Monday, December 15, 2014

Love, No Matter What

This season at Campbell UMC, we have considered how our lives are illuminated by hope, peace, and joy. These ideas have taken us through three weeks of Advent, in preparation for the coming of Christ.

And this week we light the fourth candle - the candle of love, Of all the lights that shine in this holy season, the light of love shines brightest of all.

You know you love someone if the room seems brighter when they walk in.

Love connects people together. Love connects people to God. The connections of love are like wires closing a circuit, the current flows and the energy surges and (if there’s a light bulb attached) there is LIGHT!

In a similar way, when a relationship is one of love, there is energy flowing. In a loving relationship, there is light. The light of a loving relationship will illuminate the darkest places of life; the darkness of conflict and disagreement can never overcome the light of love.

Helen Keller said, “Walking with a friend in the dark is better than walking alone in the light.”

Even if the future is uncertain, even if what lies ahead is intimidating or the path is going to be difficult to follow, having someone you love by your side always makes it better. And on the flipside, even if life is certain and comfortable and the future is clear ahead of you, if you have to go it alone it just isn’t as good.

Love illuminates our lives by connecting us together with a light that refuses to be overcome.

Therein lies my hope for the future of the church. I believe with all my heart that things will be okay if we can just manage to remember that we love one another.

And even more, if we truly practice scriptural hospitality, we are reminded that we love not just those who already love us. We are to show the same love to "strangers" (as in Hebrews 13:2 - Gk. philoxenia: love of strangers, also in Romans 12:13) as we do to family and friends.

The light has come into the world. The light is Christ. The light is love. And although we seem to forget it and tend to act like we don't believe it, no darkness of any kind will ever be able to overcome it.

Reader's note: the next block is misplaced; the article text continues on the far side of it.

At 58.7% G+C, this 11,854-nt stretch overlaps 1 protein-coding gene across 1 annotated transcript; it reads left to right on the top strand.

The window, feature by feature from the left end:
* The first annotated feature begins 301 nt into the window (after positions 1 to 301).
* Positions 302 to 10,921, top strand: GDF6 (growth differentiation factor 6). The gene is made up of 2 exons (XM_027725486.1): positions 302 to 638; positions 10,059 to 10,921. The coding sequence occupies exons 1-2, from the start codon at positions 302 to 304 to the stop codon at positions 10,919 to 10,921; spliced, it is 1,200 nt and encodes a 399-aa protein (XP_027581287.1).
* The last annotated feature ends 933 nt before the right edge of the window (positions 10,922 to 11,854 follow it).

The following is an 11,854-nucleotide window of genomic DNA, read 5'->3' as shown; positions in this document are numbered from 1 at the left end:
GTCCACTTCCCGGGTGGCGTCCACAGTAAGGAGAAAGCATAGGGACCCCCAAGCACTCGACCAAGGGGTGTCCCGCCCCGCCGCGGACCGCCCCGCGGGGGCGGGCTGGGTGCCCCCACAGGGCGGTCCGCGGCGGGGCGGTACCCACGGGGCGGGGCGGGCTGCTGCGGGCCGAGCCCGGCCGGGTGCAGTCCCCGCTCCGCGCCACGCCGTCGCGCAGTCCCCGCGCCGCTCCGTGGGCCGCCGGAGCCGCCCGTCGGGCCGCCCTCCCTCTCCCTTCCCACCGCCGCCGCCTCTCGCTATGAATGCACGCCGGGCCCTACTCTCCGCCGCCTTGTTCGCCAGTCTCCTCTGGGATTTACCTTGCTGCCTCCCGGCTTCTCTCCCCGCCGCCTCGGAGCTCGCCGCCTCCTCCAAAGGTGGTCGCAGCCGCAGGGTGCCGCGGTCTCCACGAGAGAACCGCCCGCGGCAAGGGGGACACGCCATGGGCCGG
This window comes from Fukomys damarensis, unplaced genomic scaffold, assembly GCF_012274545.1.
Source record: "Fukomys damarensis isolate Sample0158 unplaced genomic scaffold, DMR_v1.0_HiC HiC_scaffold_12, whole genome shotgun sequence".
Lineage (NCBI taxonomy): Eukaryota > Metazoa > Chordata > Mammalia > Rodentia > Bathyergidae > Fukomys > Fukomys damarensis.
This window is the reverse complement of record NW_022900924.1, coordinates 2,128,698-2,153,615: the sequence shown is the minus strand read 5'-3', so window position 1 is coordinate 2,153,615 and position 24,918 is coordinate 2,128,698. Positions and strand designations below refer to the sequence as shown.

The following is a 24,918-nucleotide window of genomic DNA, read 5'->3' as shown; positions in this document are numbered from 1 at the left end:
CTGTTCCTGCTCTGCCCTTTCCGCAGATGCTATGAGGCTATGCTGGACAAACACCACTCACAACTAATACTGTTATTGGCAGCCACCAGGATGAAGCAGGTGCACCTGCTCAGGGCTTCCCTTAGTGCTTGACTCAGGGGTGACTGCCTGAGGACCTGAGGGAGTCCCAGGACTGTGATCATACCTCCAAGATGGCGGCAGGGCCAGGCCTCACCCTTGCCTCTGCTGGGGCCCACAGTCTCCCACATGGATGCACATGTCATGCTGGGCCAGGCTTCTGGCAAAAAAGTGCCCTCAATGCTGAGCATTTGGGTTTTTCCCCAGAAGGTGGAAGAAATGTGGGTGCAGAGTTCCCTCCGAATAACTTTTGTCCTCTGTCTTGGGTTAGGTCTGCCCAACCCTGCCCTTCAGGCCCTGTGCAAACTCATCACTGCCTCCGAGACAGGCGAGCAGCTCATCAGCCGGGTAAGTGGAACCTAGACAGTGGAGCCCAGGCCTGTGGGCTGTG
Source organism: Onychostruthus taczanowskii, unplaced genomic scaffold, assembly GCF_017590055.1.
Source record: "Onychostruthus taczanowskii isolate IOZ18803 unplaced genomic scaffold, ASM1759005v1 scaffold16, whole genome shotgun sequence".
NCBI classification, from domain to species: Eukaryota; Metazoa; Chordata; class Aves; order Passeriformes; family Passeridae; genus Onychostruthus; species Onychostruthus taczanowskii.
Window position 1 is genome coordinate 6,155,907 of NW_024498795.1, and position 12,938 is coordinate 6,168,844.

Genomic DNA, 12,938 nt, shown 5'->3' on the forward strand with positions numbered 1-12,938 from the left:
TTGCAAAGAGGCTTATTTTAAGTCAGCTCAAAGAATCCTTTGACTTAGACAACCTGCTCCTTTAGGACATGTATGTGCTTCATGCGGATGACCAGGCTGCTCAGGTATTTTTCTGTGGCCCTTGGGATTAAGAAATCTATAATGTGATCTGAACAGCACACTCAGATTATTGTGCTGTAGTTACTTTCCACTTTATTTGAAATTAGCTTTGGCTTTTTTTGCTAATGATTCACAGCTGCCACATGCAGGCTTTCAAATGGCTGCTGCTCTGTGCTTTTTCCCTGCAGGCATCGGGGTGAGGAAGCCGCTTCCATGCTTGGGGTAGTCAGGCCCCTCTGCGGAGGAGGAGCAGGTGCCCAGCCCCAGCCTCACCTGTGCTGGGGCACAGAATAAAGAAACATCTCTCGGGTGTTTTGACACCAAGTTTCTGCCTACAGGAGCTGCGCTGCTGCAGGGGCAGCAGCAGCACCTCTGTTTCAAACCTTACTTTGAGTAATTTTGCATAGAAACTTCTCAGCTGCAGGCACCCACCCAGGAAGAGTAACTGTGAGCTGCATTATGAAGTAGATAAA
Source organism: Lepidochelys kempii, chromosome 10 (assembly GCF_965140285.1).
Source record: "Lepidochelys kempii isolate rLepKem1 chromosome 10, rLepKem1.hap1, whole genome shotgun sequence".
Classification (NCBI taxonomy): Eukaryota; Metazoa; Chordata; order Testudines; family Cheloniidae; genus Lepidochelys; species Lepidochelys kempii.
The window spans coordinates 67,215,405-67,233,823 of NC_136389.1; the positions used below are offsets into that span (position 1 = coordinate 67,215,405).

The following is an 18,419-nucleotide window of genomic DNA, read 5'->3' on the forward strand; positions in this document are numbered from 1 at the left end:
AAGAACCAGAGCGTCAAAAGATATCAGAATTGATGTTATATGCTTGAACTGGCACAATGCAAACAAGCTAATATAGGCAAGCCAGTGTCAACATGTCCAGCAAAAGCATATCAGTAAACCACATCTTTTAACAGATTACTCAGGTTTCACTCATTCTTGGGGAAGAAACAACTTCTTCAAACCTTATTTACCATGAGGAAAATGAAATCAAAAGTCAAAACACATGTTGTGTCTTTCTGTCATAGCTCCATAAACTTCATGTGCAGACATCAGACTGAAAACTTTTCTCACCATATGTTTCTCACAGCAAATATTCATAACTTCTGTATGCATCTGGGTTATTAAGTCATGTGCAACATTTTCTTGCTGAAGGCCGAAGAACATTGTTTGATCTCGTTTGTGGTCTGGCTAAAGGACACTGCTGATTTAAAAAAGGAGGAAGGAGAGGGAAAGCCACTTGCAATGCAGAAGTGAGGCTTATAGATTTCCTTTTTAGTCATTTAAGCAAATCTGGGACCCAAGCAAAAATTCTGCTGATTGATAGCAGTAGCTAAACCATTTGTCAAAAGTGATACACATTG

Love - No matter what.

Wednesday, December 03, 2014

I Wish I Didn't Have to Write This...

I got a letter this week. It begins:

“Once again the Family of Faith in Springfield, MO is under attack.”

Whoa! Excellent attention-getter, right? “UNDER ATTACK!!!” I was hooked immediately! So I read on…

“Our City Council, on October 13, 2014, passed General Ordinance No. 6141, which prescribes exclusionary rights to individuals aligned with the Lesbian, Gay, Bi-Sexual and Transgender (LGBT) movement in our community.”

Yeah, I had to read it again, too. Feel free to take a moment.

As near as I can tell, “exclusionary rights” means the right to have a job and a home. So, there’s that.

And “individuals aligned with the Lesbian, Gay, Bi-Sexual and Trans …” … yeah, that phrase. That means gay people.

So to interpret that sentence in actual words, it says the Springfield City Council passed an ordinance to ensure that gay people would have the right to hold a job and live in a home.

Still looking for the “attack.” Right? Because I sure haven’t read it yet. But maybe he’ll illuminate.

Next sentence: “Even though an overwhelming majority of Springfieldians spoke out in opposition, our Council voted 6 to 3 in favor of implementing this ordinance with its un-Biblical, anti-Christian bias and its un-Constitutional provisions.”